2. Second, we can learn to understand more, the delicate dynamics of pace and intensity in approaching mental work in our life – As our pace and intensity in approaching problems, academics, etc. exceed our immediate knowledge and experience, we create exponentially greater mental friction. We can learn to approach both old and new mental work more delicately and more slowly at first to help more permanently reduce layers of mental frictions. I am not talking about speech but the way we approach elements in our everyday life that given “incorrect pace and intensity” leads to higher and more intense layers of average mental frictions that hinder mental/emotional growth and add to our muscle tension. I try to use even my attitude of doing all I do in a more easy manner or using my mental, emotional, physical energy more easy or correctly. This means rising sufficiently to perform all I do but try not to use more energy than necessary or rush.
I designed these tools to break the myth of permanence in ability by showing how our individual environments greatly affect thinking, learning, and reflection time. However, in my case, the more permanent lowering of mental frictions also reduced muscle tension, and enabled greater ease of speech.
As for the last problem of cluttering (and also for correcting stuttering): in a physical way, I also learned to read openly, passages from pages and learning to express the whole sounds of each syllable by exaggeratingly opening my mouth to express those individual sounds (not prolongation but simply more ease and “very full” expression of the syllables). I would practice this at home using very slow exaggerated whole enunciation of syllables and then use a milder version while in public. I would carry out the full value of each syllable in the words in the whole paragraph or page. If I were reading the word, “elephant”, I would imagine a circle around each syllable and then pronounce the “e” fully to fill the imaginary circle around each syllable, so as to say “e”, “le”, “phant”. I think by exaggeratingly and more slowly carrying these syllables to their fullest value and practicing this at least once a day, I was creating much more smoothness and rhythm to my speech. I was also allowing my speech to slow somewhat by allowing a fraction of a second more in time to create the individual sounds. When I talked in public, I would still use this but in a much more subtle way, the expanded syllables of the words I was saying. For those from the South, I found a little bit of soul helps also. As for this use of an accent, for those who do not have one, I would use more thought to measure your words with more feeling so you get more varied tone, inflection and voice stress. This I feel also greatly enhances rhythm, smoothness, and more distance between syllables and words.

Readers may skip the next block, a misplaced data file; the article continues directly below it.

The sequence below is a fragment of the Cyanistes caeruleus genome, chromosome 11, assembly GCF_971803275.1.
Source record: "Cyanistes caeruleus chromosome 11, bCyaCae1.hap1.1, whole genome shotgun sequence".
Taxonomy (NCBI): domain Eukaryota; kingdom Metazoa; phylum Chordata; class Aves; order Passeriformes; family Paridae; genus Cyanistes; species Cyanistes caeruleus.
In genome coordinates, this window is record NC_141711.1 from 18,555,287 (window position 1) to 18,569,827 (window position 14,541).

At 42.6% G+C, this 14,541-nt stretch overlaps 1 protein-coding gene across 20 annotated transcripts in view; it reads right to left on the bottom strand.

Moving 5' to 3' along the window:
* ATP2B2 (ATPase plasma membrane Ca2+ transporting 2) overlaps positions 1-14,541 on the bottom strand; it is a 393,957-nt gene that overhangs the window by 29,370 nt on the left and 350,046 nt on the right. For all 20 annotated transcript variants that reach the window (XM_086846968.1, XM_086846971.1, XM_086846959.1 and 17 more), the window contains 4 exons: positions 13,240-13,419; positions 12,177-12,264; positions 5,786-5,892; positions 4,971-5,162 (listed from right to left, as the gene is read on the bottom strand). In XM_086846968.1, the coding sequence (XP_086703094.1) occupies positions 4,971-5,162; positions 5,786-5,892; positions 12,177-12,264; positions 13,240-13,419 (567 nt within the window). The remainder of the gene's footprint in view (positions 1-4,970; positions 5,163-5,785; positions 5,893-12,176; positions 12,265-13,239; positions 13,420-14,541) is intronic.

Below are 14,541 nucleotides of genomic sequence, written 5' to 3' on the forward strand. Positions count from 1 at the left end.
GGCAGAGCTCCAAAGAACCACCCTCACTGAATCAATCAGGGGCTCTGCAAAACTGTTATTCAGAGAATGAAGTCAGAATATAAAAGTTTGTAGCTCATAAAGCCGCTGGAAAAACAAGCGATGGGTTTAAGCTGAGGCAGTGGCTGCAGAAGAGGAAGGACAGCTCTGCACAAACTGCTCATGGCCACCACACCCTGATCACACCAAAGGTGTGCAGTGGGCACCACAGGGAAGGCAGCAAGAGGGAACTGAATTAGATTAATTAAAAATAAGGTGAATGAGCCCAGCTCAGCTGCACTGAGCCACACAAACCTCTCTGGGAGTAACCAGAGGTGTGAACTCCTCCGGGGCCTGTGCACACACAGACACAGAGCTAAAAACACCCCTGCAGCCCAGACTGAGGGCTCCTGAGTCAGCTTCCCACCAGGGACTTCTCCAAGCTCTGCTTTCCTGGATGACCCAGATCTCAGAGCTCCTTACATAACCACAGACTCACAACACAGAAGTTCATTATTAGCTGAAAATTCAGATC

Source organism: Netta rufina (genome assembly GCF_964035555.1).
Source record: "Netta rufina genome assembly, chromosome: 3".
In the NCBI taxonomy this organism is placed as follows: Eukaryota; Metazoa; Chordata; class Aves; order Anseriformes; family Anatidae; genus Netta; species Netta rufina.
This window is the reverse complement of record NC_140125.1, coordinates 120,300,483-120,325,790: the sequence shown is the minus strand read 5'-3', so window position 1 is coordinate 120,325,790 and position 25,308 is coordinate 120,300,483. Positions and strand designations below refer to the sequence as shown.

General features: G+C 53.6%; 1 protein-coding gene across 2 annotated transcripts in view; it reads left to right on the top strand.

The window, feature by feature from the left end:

When I more permanently lowered my average mental frictions, I eliminated my stutter. The muscle memory still needed more time to revert more permanently to a more relaxed, homeostatic or a “eased state”. Apparently, the reduced muscle tension allowed various muscles to work more smoothly and freely, thus allowing my speech to become fluent. There are rare occasions when there is a muscle constriction and an occasional stutter. However, my circumstances and responsibilities are not the norm, so I am grateful for the fluent speech I do have in spite of my circumstances. Remember, the memory of that muscle tension is still present and will require much time in a more relaxed state for those muscles to recondition themselves to enable more continual fluent speech or more eased average muscle tension.
I will send my complete paper to all on request.May 18, 2016 at 7:31 am #52763
I’m interested in the full sheet. Sounds wise